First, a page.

Just in case if one of the power transistors fail, it most often becomes a short-circuit. That exposes the speaker and the other input of the respectful comparator to a voltage higher than the reference voltage (26V). This causes the op amp to trigger the Q20 transistor, which then fully discharges C9, the capacitor that keeps the relay driving transistor on, thus cutting the connection to the speaker. This protection is very fast (50-60ms) and is superior than a simple fuse protection, which may keep the short for up to 1s.
Temperature drift compensation by Q11 and R22 thermistor. Both should be mounted close to the heat sink or somehow glued to it. The increasing temperature will cause the output voltage to drift around the 0V offset, so the temperature dependence of the thermistor and the Q11 transistor, will keep the voltage centered around 0V, or will partially null this effect. Usually a little more complex system is used, but this amp is only rated 50W, so even this will do the trick.


  1. The most important tip i have to give you is to never exclude C6. It ( with conjunction with C4) are the two components that ensure the amplifier stability and keep its tendency to oscillations at bay.
  2. Use the closest matched transistors from the BCxxx in the circuit, that you can get. Just buy 40-50 of the BC550 ( they are extremely cheap) and like 10-20 of the BC560 and test them all, and choose only ones with the closest hFe you can get.
  3. Also use very low tolerance resistors, the 3.3k resistors should have a 1% tolerance.
  4. Since it’s virtually impossible to match all components i have added R10, which is used to fine tune the output voltage offset. Using it, set the offset closest to 0V as possible. To do so, don’t use a voltmeter at the output. they tend to be somewhat inaccurate, instead use a mA meter in series with the load. Once you’ve hit the closest you can get to 0mA, that’s your center point.
  5. The circuit is designed to only be able to handle 50W of power. If you want to get more out of it, you will need to put another pair of the output transistors in parallel, increase the power supply rails and increase the gain of the power amp by lowering the value of R14. Keep in mind that the transistors chosen are for this voltage levels and they will not work at a differential voltage more than 80V. The maximum voltage you can obtain is 0,7 of the Vcc, therefore the maximum power is (0,707.Vcc)^2/Rl.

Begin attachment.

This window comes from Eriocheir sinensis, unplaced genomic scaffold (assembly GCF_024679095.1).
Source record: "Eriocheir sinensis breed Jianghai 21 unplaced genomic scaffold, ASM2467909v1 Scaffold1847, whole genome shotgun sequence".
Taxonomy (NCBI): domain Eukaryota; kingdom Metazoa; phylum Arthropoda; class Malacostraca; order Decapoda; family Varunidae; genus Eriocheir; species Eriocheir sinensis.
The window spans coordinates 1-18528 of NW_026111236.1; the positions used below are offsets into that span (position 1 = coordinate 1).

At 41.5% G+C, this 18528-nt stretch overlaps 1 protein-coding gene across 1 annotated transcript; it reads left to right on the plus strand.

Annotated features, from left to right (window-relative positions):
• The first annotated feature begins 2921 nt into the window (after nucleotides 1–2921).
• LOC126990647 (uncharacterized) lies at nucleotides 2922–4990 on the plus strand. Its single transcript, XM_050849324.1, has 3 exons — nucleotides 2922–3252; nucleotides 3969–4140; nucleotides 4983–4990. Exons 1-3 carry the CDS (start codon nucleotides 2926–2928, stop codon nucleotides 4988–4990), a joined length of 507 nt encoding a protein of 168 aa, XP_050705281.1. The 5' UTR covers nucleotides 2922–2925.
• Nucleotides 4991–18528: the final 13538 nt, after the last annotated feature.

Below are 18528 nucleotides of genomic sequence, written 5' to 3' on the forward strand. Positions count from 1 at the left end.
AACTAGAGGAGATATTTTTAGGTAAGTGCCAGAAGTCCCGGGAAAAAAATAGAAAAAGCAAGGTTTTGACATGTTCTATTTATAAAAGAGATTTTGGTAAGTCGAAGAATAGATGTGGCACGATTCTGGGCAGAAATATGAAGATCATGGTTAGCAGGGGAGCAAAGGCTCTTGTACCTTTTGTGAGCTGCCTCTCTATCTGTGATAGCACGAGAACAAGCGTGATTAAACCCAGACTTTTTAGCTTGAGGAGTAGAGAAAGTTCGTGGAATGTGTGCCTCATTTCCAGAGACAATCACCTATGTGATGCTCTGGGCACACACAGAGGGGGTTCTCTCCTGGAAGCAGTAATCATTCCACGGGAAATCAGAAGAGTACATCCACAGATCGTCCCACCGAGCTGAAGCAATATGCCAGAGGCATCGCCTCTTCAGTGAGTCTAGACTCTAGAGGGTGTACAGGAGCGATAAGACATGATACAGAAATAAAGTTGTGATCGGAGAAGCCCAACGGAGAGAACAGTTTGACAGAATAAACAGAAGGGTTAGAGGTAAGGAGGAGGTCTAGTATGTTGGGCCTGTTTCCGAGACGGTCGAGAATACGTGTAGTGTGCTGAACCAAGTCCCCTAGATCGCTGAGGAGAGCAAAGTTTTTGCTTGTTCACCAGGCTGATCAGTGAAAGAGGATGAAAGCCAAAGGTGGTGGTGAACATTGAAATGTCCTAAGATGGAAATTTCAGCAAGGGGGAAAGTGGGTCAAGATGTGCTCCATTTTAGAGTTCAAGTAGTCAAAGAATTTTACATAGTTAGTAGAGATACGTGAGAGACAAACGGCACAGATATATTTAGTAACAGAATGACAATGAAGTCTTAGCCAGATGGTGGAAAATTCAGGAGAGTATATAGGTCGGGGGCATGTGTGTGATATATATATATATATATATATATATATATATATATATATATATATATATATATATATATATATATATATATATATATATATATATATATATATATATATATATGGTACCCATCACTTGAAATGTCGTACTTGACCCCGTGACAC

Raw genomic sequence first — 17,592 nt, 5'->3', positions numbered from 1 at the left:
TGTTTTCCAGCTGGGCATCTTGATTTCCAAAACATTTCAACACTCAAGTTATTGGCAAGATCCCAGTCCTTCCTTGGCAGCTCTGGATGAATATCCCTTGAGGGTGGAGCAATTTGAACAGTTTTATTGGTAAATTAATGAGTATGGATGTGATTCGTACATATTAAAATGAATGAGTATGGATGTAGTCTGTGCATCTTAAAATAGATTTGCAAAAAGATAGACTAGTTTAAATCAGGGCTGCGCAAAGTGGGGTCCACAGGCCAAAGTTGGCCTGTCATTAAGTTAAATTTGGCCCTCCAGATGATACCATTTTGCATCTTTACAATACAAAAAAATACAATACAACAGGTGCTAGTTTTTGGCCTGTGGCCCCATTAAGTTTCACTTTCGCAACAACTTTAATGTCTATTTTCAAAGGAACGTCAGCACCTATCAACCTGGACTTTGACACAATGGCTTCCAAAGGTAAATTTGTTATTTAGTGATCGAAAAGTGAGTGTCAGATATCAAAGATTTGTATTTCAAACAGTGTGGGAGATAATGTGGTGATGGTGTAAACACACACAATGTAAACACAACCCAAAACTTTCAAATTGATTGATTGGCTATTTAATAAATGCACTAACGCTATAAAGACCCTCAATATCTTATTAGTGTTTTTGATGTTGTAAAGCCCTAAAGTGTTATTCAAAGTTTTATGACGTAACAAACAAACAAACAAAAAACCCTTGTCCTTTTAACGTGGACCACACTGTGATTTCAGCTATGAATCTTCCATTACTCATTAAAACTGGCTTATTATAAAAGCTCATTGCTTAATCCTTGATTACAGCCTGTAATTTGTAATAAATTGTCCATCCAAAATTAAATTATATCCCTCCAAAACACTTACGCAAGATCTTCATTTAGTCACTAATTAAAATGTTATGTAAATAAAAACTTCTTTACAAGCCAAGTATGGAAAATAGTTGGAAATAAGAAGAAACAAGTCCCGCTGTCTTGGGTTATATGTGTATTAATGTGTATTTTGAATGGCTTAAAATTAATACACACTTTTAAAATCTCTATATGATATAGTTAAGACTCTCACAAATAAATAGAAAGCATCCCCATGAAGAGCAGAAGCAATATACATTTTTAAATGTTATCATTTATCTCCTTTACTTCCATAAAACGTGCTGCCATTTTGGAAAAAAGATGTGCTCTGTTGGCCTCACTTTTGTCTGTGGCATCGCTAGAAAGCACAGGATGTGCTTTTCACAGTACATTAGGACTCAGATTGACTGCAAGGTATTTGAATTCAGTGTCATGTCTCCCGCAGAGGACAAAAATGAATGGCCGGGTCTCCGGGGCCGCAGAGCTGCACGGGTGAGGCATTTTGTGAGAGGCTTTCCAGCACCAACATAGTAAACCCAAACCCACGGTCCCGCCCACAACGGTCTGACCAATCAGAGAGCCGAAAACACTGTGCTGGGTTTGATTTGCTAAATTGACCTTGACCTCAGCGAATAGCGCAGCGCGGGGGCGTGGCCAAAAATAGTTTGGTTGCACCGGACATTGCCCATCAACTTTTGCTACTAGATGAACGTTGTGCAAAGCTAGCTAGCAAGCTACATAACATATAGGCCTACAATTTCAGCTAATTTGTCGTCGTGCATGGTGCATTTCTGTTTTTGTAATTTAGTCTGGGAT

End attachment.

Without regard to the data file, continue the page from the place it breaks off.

6. You must provide a sufficient heat sink to keep the power transistors cool. Keep the thermistor and Q11 close or even glued onto the heat sink, They are the temperature drift compensation components.
  7. Set the current through the power transistors to 20mA by R20
  8. Set the output voltage offset to closest to 0V you can, by R10, keep the amp running at max output for 20min or so and readjust if necessary.
  9. The diode bridges must also be mounted on sufficient heatsink to handle roughly 10W-15W of power dissipation
  10. Use a star-shaped ground layout topology for lowest hum


  1. After assembling the circuit, make sure everything is soldered correctly and add all the heat sinks.
  2. Set R20 somewhere in the middle position.
  3. Add a dummy load. Just use a 1W/4ohm resistor submerged in pure water.
  4. Power it up. Set your voltmeter to the 20mV scale, and measure the voltage drop from one of the 220mOhm resistors. Adjust R20 until you see a reading of around 5mV. This means that the idle current of the power transistors is set at around 25mA. This sets the amp in the class B region. If you want to push it further in the class AB region (which I do recommend) just adjust R20 until you get a reading of 25mV. This means that the idle current is set around 100mA.
  5. Measure the output voltage. Use R10 to adjust the offset until you get it as close to 0V as you can.
  6. Inject an input signal (preferably sine wave) or something from the source you’re gonna use the most, keeping the water cooled load, and use an oscilloscope on the output. Adjust the preamp gain until you get a non clipped sine wave on the output, and keep the amp running at maximum power for a while (15-20min) and then remove the input signal. Measure the output voltage offset again, and readjust by R10 again.
  7. Restart the amp again and see if everything is working as it should, if not retrace your steps and readjust again